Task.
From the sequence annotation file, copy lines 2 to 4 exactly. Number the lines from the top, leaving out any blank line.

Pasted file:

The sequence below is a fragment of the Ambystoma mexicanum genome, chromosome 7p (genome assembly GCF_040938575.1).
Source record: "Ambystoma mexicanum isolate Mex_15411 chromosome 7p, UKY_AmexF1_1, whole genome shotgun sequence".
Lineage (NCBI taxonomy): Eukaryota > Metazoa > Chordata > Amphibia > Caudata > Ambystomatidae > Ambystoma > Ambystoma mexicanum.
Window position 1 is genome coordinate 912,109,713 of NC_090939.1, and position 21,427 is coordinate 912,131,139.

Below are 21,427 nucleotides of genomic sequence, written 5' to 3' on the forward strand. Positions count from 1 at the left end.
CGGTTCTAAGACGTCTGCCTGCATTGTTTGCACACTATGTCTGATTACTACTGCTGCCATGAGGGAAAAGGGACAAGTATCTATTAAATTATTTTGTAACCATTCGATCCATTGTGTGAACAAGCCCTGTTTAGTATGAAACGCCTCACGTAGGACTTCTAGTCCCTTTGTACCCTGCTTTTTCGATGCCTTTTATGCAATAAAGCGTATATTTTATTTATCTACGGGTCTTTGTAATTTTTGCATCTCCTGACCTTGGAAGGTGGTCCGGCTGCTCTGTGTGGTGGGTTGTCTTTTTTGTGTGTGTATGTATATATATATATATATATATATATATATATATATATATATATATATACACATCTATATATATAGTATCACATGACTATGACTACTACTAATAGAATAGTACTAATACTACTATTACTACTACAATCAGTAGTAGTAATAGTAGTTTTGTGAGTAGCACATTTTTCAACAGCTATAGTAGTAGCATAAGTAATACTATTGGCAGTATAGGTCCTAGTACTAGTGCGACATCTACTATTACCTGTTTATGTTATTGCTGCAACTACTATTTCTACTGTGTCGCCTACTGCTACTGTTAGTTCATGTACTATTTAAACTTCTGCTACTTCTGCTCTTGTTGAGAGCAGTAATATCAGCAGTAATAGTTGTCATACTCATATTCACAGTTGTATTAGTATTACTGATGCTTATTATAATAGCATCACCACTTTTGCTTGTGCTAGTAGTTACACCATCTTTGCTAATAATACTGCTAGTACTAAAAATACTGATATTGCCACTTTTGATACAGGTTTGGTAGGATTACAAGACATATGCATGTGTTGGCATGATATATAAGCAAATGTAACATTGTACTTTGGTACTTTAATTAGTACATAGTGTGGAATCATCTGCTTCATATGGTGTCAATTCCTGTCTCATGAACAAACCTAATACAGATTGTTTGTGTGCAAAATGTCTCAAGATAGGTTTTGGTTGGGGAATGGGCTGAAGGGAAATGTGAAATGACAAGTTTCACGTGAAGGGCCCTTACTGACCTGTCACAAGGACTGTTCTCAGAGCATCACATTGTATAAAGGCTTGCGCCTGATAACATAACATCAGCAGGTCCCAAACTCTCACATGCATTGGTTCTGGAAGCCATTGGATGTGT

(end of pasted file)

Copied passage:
Source record: "Ambystoma mexicanum isolate Mex_15411 chromosome 7p, UKY_AmexF1_1, whole genome shotgun sequence".
Lineage (NCBI taxonomy): Eukaryota > Metazoa > Chordata > Amphibia > Caudata > Ambystomatidae > Ambystoma > Ambystoma mexicanum.
Window position 1 is genome coordinate 912,109,713 of NC_090939.1, and position 21,427 is coordinate 912,131,139.